“The question that stays with me is, why didn’t you spend 72 hours giving peace a chance?” he told the Times. The obvious answer was that those who had promoted the Libyan intervention, with Clinton in the lead, were determined to have their war for regime change fought to a bloody conclusion.

That came in October 2011 with the vicious lynch-mob murder of Gaddafi by the US-backed Islamist “rebels.” After watching a video on an aide’s BlackBerry of the Libyan leader being beaten and sodomized with a bayonet before he was killed, Clinton exclaimed “Wow!”

She then infamously turned to her television interviewer, exclaimed “We came, we saw, he died!” and cackled in delight.

Murdered alongside Gaddafi was his son Mutassim, who just two years earlier had been warmly welcomed to the State Department with smiles and handshakes by the same Hillary Clinton.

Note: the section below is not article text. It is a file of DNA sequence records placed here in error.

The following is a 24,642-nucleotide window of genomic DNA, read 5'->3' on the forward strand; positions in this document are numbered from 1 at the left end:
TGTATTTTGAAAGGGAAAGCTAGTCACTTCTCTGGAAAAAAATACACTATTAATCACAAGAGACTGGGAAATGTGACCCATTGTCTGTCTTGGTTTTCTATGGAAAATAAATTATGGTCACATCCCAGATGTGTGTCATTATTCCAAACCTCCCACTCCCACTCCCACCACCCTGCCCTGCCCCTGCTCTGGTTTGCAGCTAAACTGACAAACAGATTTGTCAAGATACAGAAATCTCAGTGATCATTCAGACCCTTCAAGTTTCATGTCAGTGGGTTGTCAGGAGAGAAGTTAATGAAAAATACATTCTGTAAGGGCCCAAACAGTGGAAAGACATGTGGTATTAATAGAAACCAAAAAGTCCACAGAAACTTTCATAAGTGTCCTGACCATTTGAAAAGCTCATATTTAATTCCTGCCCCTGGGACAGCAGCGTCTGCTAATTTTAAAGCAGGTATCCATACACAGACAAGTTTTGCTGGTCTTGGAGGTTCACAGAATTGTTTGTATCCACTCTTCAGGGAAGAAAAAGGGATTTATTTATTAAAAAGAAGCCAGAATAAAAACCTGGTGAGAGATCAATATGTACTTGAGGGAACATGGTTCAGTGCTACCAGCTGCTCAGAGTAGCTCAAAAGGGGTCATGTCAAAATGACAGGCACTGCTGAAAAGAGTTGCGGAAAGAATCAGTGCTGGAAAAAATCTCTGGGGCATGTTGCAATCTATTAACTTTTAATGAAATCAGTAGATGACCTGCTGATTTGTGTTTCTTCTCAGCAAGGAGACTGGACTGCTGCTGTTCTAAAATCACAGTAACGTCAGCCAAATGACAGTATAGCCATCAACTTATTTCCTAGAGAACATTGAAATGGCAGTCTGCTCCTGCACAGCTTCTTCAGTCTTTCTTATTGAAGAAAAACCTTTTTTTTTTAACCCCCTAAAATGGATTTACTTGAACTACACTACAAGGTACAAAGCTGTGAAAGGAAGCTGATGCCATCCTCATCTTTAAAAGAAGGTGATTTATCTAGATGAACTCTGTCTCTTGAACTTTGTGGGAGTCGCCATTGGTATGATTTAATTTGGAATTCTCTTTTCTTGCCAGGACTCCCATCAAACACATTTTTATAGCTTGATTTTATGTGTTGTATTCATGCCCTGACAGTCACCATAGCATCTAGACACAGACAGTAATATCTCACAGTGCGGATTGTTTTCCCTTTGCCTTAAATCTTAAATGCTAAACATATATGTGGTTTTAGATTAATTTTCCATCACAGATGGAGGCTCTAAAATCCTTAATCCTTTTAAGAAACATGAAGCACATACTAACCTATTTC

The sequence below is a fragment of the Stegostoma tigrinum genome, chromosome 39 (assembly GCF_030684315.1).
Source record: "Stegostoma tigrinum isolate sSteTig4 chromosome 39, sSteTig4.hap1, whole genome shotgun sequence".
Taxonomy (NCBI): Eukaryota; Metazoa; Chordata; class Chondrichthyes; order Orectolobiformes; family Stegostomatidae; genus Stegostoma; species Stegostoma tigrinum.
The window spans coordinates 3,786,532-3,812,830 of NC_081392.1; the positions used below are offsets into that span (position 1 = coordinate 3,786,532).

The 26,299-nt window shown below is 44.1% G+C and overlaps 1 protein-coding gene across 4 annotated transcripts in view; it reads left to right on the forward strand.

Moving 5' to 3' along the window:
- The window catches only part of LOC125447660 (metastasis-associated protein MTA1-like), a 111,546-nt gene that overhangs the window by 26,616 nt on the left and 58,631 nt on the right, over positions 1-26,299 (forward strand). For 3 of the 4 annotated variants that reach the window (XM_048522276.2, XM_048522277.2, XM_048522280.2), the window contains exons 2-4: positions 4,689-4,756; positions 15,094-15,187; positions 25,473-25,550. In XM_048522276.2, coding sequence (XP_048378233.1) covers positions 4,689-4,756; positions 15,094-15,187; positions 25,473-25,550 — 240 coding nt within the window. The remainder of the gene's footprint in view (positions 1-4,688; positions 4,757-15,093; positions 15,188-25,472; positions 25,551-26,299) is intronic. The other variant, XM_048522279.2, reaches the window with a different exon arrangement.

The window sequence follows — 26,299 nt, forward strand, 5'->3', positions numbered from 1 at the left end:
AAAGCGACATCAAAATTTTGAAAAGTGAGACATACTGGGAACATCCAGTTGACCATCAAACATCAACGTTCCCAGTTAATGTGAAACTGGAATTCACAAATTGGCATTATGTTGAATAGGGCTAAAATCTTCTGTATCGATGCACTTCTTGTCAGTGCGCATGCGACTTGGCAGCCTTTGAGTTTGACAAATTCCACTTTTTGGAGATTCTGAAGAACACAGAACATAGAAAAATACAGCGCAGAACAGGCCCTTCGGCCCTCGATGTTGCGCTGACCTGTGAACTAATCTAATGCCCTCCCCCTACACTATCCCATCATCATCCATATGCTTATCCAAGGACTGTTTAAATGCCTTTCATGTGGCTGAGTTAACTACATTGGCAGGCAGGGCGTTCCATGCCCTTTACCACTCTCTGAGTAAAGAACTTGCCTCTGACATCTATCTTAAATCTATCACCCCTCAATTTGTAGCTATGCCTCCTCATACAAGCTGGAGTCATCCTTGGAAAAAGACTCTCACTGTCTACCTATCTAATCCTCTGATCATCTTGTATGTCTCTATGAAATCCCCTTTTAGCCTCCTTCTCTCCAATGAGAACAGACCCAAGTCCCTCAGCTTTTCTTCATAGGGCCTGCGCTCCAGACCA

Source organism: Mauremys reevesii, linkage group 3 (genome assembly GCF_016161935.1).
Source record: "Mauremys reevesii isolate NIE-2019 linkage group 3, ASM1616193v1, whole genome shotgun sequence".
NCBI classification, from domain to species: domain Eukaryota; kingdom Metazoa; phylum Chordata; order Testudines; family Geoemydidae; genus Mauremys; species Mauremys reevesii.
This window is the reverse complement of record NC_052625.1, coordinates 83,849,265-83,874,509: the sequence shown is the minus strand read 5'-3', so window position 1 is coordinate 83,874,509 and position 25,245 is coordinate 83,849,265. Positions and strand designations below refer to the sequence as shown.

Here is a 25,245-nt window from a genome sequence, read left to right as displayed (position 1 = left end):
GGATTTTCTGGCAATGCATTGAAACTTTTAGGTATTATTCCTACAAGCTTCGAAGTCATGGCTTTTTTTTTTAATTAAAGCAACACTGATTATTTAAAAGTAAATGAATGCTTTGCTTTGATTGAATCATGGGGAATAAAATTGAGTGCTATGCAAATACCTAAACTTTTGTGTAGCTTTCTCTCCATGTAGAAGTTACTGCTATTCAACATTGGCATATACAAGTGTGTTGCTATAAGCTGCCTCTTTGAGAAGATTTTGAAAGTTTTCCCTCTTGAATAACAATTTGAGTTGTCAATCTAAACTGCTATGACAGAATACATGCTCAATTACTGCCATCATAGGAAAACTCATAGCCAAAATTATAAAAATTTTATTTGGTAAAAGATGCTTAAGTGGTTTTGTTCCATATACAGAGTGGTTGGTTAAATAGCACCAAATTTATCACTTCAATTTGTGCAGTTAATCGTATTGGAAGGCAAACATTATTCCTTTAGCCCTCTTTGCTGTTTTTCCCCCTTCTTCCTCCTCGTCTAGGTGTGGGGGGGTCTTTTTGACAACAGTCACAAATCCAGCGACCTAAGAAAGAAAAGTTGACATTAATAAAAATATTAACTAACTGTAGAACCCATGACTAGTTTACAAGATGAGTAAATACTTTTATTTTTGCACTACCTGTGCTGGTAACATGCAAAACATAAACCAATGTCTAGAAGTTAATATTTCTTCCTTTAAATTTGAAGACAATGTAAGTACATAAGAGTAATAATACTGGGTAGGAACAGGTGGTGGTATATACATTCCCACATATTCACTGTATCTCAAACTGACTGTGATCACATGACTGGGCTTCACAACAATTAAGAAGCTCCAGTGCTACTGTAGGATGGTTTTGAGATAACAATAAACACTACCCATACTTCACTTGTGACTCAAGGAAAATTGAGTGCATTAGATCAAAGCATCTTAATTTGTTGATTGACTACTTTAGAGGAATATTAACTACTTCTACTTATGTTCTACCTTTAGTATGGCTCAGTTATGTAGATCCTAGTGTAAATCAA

As the article makes clear, these bloody crimes were viewed by Clinton and her supporters as grist for her 2016 presidential campaign. Her top aide at the State Department issued a memo stating that the record demonstrated Clinton’s “leadership/ownership/stewardship of this country’s Libya policy from start to finish.”

“The memo’s language put her at the center of everything,” the article states: “‘HRC announces … HRC directs … HRC travels … HRC engages,’ it read.”

In the aftermath of the catastrophe in Libya, the article credits Clinton with “pushing for an aggressive American program to arm and train Syrian rebels trying to topple President Bashar al-Assad.”

It fails, however, to spell out the concrete connection between these two imperialist interventions. Arms seized from Libyan government stockpiles were funneled, along with Libyan Islamist fighters, into Syria, under the supervision of the CIA, which established a secret station in Benghazi along with another in southern Turkey.